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The Guardian's Tim Dowling tries out a manly chest wax

This may hurt a bit...

Once it was only women who spent hours removing 'unsightly' body hair. Now more and more men are getting in on the waxing, shaving and plucking act. Here Tim Dowling tries out a manly chest wax

Wednesday January 15, 2003 The Guardian

On hearing that increasing numbers of men are having their legs waxed regularly, my very first thought was: why? What are you fools doing? We are men! We are allowed to have hair on our legs! In fact, all the skin below the chin is maintenance-free. You don't even have to moisturise it, because you're a man. Your skin is meant to be dry and rough. By a lucky accident of birth, the beauty myth does not apply to you. Don't rock the boat. But today's man - and I'm not sure I've ever actually met this guy - does not stop, or even start with waxing his legs. He's also waxing his chest and his armpits. He's reportedly taken to walking into urban depilation clinics and asking for the full "back, crack and sack" wax, which sounds like a bad idea for all sorts of reasons. It sounds as if men are developing a positively female attitude to body hair, which is to say they are ashamed of it, when they should be ashamed of themselves. Men have always been obscenely vain, but for most of my life it was considered unseemly to be seen to be openly concerned about one's appearance. If this was fudge, it worked well in practice, and saved us lots of money in the bargain. In order to sell hair-care products to men, manufacturers had to put the shampoo and conditioner in the same bottle. In those days only big girl's blouses took two bottles into the shower, but those days are long gone.

At the Refinery, a studiedly heterosexual male grooming emporium (it's entirely staffed by women, excepting the two barbers) in Mayfair, London, full-body depilation is still rare. Hair-removal technician Verona says her clients "usually just have the eyebrows done, the chest, and the back." Not the buttocks, then? "Buttocks? No. The lowest I've gone is about there," she says, indicating a point on her thigh, about as low as you could sport your waistband and still be said to be wearing your trousers. "I've had one underarm, which was quite interesting," she adds. "He just didn't like the feel of it."

Verona is keen to remove my back hair. It would be safe to say that most women do not like back hair on men, to the point that they find it less attractive than a man who is vain enough to have a standing appointment for its removal, but I don't have any back hair. I have some chest hair which I suppose could be described as expendable, but I am not that keen on having it ripped off. I am quite literally attached to it. I don't even want to take my shirt off in case it starts a train of events I can't stop, but Dave the photographer is set up, ready to go and calling for pain. I remove my shirt and lie down in a tiny little treatment room. Here we are, two gentlemen and Verona, and a chip fryer full of hot blue wax.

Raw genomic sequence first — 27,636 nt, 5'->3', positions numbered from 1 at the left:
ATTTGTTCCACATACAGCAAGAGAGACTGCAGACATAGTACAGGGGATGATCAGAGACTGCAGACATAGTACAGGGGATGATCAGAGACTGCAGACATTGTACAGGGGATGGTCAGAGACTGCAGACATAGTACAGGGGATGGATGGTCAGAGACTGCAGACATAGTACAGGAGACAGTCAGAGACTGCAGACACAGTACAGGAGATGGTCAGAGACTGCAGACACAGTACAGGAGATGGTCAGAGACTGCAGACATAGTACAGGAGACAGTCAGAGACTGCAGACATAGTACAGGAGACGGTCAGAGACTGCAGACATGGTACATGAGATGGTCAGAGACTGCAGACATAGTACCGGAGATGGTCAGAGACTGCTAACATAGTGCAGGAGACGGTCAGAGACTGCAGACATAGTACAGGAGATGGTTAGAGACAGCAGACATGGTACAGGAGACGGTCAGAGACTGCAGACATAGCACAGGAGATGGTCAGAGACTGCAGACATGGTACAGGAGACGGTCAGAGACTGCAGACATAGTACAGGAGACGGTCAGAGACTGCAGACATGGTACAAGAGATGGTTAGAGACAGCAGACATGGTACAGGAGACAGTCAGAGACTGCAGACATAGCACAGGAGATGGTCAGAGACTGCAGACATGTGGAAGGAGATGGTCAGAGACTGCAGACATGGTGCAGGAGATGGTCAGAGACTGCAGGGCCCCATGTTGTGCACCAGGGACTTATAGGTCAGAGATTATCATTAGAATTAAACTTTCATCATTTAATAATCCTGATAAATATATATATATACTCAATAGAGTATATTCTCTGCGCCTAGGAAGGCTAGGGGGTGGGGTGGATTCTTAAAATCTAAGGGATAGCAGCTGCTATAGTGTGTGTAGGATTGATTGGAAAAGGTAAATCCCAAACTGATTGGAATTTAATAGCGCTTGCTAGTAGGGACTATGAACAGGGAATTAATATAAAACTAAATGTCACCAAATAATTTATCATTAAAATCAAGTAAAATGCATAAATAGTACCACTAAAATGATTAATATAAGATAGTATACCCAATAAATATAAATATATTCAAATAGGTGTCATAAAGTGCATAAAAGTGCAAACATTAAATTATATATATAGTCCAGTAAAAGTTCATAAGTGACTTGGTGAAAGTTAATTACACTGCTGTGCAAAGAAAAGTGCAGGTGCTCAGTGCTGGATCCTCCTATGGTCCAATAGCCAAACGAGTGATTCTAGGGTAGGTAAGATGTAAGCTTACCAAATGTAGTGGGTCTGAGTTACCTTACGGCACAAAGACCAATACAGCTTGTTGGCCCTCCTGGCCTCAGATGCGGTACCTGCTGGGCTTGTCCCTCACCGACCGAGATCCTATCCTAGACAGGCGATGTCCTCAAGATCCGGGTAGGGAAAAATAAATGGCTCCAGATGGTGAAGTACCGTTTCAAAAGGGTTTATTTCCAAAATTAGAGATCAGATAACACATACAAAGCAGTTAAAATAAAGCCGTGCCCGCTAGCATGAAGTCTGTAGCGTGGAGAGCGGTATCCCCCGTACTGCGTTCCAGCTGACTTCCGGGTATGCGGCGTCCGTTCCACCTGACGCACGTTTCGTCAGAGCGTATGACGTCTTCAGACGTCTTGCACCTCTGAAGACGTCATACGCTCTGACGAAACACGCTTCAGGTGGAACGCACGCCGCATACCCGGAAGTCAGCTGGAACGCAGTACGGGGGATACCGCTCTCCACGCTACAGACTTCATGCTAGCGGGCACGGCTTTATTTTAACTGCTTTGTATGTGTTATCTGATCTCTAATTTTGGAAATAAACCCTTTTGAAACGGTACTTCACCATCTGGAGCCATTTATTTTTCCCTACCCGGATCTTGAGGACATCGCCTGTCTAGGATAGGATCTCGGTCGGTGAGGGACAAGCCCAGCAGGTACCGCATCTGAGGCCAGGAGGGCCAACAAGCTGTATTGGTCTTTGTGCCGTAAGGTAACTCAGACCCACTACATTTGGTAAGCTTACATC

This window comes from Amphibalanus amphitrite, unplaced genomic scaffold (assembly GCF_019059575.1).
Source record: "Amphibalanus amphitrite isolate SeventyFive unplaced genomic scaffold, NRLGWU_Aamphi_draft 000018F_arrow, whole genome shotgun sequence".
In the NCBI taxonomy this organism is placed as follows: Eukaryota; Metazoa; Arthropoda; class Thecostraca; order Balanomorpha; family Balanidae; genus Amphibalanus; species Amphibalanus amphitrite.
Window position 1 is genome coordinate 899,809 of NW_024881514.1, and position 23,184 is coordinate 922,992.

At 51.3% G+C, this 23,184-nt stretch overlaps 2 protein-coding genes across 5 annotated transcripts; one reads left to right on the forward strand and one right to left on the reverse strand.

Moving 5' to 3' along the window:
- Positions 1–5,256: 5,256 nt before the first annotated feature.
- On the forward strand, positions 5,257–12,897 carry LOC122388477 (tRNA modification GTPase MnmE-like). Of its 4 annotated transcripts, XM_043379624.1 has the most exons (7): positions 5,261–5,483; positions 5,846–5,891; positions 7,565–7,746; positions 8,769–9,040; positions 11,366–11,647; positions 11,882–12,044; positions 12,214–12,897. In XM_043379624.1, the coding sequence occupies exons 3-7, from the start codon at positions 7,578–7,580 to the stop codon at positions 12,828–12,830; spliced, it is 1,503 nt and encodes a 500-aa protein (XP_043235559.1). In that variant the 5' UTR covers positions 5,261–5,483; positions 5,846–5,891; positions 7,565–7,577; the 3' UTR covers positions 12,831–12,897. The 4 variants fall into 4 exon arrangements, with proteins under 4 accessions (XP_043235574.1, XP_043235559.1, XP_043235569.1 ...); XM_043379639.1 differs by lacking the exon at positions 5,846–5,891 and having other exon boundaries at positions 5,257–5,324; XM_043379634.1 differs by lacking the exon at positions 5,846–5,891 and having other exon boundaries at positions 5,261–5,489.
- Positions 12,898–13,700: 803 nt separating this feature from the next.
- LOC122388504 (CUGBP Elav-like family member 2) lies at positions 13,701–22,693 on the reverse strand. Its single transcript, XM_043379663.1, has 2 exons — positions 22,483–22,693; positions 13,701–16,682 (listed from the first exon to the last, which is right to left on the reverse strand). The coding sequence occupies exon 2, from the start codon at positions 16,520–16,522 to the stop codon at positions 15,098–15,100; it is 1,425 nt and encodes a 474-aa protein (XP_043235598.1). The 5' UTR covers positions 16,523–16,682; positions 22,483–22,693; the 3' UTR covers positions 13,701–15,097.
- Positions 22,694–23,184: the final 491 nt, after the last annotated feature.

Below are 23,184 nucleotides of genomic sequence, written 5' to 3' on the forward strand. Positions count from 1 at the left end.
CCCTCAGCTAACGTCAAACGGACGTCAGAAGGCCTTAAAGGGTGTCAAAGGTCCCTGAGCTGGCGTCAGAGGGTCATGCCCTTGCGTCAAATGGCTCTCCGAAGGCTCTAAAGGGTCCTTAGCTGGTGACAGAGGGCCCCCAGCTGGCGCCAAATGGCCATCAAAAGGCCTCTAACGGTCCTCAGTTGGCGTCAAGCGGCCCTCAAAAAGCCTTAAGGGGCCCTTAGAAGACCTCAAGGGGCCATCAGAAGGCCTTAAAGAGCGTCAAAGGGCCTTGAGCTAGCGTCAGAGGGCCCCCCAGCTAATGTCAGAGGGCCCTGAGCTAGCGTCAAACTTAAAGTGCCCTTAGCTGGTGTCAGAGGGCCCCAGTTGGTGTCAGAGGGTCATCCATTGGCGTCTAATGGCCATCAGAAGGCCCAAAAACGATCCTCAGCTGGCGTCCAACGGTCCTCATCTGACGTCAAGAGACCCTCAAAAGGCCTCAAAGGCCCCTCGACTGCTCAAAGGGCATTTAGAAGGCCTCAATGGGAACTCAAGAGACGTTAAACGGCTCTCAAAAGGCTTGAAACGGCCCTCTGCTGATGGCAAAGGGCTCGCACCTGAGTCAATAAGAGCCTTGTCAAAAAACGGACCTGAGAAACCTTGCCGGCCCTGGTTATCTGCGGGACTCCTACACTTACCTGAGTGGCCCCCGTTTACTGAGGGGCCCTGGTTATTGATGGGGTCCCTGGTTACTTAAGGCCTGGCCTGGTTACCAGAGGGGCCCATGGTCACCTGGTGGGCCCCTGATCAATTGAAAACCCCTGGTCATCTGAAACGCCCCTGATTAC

"It hurts, doesn't it?" I say.

"Yeah, it's pretty painful," says Verona, "but the more you have it done, the more you're body gets used to it."

She dusts my chest with talc, and then applies the molten wax with a popsicle stick. She presses a sheet of paper over it, and pulls. There is a shredding sound, and a pain which feels like someone pulling your chest hairs out. I wince elaborately without making a sound, like Charlton Heston being whipped in a biblical epic. There seems little point in behaving stoically while I'm undergoing a beauty treatment, as if I'm the John Wayne of hair removal, but the pain's not so bad, not really.

Except that she's only done about three square inches. She continues pressing and pulling, working from left to right, moving my chin from side to side to keep it out of the way of her flashing hands. It takes about 10 minutes of additional yanking to do both nipples and the bit in between. Then she goes over the spots she missed. Like any kind of good torture, it gets worse as it goes on. When she's finished my chest is red, raw and utterly denuded.

It is at this point that I find out that a standard chest wax also includes the hair in the delicate umbilical region, right down to the waistband of your smalls. Opinion is divided as to whether this is strictly necessary. Verona says her boyfriend just has his chest done and leaves this area be, which she thinks looks quite cute. I'm with Verona's boyfriend on this, but the photographer is insistent that I have the full wax; he thinks it will be really photographic. He wins. During this part of the procedure, I allow myself to cry out. It is probably the most painful thing I have undergone voluntarily.

The whole exercise takes about 20 minutes, costs £30 and leaves me looking like a boiled rabbit. Verona tells me not to apply any perfume for a while. OK, I say, getting dressed.

Soon it stops hurting and starts itching. Later on I will come out in little red dots.

Verona says I will remain hairless for four to six weeks, which I find slightly alarming. What's the point of a grown man walking around with a bald, pre-adolescent torso? I'm nearly 40 - who am I likely to fool? To be honest, there wasn't that much chest hair there in the first place, but without it I feel denatured and vulnerable, not to mention oven-ready.

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